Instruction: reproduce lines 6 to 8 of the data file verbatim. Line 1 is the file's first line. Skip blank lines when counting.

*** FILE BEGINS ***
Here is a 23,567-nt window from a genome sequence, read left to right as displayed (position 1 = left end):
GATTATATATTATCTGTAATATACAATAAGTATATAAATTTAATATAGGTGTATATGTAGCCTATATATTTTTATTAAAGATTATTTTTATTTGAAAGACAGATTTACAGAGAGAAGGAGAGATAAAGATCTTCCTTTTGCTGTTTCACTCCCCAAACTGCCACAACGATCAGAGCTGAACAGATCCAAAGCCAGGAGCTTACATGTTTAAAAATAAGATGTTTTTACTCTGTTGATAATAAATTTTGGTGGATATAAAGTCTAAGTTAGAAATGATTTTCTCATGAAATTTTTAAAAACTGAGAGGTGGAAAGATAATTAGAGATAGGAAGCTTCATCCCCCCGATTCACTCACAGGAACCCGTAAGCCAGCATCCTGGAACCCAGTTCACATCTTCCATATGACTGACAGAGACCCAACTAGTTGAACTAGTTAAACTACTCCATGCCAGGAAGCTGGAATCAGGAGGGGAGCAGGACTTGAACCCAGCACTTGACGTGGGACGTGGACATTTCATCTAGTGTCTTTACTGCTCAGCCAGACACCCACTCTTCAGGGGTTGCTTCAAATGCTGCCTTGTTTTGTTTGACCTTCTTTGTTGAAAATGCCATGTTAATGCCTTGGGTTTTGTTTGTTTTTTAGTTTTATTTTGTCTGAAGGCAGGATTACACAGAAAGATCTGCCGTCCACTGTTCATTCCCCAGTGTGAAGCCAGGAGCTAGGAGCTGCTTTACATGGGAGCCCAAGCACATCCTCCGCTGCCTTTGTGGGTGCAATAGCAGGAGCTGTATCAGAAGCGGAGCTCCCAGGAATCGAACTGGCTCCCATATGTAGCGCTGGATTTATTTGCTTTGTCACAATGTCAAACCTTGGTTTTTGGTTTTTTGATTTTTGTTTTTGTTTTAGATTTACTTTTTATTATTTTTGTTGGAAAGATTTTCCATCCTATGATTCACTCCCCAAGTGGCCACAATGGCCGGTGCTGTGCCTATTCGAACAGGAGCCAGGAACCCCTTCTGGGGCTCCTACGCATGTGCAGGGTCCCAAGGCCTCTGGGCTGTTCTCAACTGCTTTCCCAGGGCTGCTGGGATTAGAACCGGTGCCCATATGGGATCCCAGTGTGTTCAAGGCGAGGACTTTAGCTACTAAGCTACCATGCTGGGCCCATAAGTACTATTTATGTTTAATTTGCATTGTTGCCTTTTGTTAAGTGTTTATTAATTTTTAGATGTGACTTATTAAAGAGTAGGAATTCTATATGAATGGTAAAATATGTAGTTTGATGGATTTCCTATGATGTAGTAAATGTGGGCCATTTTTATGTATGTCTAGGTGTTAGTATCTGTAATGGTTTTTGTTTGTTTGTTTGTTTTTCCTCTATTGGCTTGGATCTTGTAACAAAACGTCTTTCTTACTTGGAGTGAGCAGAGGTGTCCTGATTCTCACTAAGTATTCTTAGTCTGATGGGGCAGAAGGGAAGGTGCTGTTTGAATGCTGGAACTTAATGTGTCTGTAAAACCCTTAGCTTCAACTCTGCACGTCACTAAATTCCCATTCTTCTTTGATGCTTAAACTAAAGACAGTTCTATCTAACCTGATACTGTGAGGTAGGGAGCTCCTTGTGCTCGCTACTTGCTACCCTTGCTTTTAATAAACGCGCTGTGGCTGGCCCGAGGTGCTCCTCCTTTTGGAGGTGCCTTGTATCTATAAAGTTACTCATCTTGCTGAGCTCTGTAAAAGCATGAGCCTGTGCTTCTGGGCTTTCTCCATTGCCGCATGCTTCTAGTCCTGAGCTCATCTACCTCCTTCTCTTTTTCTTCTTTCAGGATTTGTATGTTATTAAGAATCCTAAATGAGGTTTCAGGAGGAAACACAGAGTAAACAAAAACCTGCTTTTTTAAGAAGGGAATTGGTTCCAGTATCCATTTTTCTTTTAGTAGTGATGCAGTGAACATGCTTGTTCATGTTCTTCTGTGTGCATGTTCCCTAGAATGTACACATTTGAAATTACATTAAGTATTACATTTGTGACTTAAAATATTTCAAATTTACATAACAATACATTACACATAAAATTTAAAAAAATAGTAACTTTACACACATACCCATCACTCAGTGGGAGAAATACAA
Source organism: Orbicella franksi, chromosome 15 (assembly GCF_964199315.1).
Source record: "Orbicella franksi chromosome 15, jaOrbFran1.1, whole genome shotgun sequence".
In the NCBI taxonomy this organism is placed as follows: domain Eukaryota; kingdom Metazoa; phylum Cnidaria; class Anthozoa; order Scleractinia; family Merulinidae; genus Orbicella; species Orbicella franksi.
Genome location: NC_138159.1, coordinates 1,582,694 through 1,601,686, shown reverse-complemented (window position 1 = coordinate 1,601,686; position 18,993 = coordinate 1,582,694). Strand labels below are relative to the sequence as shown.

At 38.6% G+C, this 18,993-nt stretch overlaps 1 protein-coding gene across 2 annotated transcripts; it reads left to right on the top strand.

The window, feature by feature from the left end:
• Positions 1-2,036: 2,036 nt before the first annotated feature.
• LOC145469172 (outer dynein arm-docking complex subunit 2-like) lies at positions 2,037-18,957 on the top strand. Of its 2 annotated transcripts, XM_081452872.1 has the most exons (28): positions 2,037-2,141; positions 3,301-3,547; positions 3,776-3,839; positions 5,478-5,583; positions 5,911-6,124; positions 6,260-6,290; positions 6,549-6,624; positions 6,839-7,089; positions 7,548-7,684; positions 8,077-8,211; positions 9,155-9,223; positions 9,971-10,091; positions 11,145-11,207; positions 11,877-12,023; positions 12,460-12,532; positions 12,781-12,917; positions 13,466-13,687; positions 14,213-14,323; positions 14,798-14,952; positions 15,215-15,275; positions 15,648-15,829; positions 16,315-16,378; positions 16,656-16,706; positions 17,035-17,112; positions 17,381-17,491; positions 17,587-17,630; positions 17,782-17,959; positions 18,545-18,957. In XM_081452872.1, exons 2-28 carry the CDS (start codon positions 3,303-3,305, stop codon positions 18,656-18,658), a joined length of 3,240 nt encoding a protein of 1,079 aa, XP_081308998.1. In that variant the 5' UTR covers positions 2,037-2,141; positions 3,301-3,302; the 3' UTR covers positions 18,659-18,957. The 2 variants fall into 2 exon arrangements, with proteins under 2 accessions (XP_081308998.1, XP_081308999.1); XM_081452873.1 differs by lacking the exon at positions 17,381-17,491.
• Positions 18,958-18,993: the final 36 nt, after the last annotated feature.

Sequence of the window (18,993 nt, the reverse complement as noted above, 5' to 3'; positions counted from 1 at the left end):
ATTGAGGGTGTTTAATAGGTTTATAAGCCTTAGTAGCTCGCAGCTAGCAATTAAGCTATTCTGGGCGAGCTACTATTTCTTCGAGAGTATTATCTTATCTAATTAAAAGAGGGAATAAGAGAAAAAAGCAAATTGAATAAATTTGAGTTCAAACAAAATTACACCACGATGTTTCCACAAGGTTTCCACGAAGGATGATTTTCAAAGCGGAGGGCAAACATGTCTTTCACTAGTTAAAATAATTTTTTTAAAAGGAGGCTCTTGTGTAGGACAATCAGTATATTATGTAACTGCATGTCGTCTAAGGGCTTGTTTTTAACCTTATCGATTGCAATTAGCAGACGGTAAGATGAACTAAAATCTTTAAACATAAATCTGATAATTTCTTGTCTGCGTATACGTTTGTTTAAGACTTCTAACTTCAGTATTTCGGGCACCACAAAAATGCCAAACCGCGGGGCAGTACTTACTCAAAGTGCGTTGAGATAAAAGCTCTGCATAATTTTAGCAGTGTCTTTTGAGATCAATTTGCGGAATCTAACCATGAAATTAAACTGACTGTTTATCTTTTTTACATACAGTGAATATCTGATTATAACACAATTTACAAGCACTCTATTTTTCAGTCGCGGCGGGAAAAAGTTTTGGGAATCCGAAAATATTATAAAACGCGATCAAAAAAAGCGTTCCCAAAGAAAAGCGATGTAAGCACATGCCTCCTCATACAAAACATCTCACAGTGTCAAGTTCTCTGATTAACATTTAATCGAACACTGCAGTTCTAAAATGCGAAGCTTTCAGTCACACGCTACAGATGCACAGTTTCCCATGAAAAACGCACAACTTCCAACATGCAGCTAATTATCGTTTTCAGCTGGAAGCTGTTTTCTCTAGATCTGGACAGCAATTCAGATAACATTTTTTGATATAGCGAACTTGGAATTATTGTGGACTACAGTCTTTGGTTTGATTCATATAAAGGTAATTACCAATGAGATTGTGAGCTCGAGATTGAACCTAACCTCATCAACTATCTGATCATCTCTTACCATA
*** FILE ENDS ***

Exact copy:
Genome location: NC_138159.1, coordinates 1,582,694 through 1,601,686, shown reverse-complemented (window position 1 = coordinate 1,601,686; position 18,993 = coordinate 1,582,694). Strand labels below are relative to the sequence as shown.

At 38.6% G+C, this 18,993-nt stretch overlaps 1 protein-coding gene across 2 annotated transcripts; it reads left to right on the top strand.

The window, feature by feature from the left end: